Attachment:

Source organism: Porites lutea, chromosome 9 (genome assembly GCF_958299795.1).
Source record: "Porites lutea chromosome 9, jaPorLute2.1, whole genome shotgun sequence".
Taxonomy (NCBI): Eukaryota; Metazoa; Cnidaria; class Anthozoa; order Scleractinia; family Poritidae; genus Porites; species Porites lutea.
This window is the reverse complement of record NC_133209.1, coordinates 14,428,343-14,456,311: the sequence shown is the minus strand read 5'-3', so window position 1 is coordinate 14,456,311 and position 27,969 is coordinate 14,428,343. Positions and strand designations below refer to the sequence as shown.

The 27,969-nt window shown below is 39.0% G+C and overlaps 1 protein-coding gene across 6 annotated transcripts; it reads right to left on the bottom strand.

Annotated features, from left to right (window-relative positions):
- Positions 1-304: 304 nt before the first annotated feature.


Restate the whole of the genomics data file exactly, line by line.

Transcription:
Source organism: Porites lutea, chromosome 9 (genome assembly GCF_958299795.1).
Source record: "Porites lutea chromosome 9, jaPorLute2.1, whole genome shotgun sequence".
Taxonomy (NCBI): Eukaryota; Metazoa; Cnidaria; class Anthozoa; order Scleractinia; family Poritidae; genus Porites; species Porites lutea.
This window is the reverse complement of record NC_133209.1, coordinates 14,428,343-14,456,311: the sequence shown is the minus strand read 5'-3', so window position 1 is coordinate 14,456,311 and position 27,969 is coordinate 14,428,343. Positions and strand designations below refer to the sequence as shown.

The 27,969-nt window shown below is 39.0% G+C and overlaps 1 protein-coding gene across 6 annotated transcripts; it reads right to left on the bottom strand.

Annotated features, from left to right (window-relative positions):
- Positions 1-304: 304 nt before the first annotated feature.